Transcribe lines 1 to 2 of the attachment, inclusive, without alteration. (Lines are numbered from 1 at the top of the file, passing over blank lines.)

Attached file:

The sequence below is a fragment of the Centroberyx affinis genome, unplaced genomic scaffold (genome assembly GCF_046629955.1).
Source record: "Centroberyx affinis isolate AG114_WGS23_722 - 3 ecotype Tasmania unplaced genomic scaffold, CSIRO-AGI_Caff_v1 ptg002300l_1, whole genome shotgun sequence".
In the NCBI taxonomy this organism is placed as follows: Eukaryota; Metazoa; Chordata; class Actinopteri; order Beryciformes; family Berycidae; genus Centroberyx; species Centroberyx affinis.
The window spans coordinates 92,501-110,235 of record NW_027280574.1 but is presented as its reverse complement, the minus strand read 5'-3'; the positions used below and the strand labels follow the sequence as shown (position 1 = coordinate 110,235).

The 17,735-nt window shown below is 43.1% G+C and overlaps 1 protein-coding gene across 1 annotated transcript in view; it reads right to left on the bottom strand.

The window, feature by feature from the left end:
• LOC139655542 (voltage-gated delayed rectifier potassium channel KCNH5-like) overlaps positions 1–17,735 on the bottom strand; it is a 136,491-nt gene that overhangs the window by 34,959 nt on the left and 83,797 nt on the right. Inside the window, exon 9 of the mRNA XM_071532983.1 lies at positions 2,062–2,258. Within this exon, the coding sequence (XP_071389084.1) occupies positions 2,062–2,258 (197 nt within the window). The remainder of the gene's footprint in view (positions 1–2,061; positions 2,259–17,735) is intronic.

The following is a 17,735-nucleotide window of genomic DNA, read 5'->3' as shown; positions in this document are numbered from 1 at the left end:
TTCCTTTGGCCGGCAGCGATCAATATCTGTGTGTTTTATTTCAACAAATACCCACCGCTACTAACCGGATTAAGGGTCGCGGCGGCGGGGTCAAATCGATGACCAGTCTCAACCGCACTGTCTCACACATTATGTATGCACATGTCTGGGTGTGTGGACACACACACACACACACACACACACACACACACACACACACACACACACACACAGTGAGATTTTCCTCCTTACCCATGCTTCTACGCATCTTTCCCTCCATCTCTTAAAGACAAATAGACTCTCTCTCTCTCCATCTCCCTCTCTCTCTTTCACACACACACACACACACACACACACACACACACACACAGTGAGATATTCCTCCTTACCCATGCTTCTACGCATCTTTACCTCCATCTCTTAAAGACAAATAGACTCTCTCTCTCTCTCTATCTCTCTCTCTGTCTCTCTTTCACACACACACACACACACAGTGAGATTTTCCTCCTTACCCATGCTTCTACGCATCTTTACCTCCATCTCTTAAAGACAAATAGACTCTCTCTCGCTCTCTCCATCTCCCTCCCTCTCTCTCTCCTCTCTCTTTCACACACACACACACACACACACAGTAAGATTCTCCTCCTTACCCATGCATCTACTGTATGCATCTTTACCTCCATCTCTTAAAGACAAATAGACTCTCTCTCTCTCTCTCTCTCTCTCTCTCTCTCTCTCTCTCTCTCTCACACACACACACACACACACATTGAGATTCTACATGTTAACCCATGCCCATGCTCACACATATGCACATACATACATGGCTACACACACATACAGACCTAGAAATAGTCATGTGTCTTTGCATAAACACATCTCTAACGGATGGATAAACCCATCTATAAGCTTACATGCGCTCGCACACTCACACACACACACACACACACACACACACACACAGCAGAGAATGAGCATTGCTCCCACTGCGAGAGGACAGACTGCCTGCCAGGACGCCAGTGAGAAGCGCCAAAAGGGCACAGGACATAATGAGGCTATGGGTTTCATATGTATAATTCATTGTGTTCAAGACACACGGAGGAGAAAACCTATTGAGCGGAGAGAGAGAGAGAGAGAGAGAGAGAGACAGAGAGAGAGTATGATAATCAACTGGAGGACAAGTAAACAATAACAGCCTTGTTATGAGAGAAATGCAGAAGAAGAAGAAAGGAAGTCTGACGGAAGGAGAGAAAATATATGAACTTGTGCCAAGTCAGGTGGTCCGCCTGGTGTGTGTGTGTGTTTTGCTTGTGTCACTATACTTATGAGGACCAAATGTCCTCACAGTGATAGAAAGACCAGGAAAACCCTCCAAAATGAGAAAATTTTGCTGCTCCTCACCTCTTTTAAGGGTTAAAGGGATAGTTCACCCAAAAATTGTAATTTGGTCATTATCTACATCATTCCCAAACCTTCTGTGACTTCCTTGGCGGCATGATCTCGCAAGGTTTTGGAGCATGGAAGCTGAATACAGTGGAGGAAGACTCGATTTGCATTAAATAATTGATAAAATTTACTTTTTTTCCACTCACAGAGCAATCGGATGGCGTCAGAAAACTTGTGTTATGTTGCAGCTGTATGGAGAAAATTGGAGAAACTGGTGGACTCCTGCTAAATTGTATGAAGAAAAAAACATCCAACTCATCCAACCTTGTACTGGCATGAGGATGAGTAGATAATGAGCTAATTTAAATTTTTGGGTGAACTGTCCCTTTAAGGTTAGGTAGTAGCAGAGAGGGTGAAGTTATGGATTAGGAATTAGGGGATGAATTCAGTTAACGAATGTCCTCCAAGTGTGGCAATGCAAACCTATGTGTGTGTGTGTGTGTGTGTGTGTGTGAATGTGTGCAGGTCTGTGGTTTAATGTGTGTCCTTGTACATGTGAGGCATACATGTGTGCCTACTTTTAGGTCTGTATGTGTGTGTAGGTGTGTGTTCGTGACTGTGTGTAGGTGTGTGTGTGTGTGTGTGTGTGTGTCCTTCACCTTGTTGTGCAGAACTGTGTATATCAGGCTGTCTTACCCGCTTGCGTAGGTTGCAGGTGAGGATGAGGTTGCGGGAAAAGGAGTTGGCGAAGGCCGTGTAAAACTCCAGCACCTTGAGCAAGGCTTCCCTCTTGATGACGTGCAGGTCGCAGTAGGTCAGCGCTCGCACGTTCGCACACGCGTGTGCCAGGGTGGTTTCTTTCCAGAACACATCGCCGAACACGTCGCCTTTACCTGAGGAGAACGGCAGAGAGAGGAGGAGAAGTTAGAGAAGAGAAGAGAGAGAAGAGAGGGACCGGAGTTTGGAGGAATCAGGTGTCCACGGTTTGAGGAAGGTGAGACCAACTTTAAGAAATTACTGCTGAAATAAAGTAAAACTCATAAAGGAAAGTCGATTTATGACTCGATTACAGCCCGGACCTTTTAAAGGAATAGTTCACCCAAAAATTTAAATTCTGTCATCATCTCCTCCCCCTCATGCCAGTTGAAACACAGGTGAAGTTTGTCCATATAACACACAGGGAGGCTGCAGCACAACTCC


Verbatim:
The sequence below is a fragment of the Centroberyx affinis genome, unplaced genomic scaffold (genome assembly GCF_046629955.1).
Source record: "Centroberyx affinis isolate AG114_WGS23_722 - 3 ecotype Tasmania unplaced genomic scaffold, CSIRO-AGI_Caff_v1 ptg002300l_1, whole genome shotgun sequence".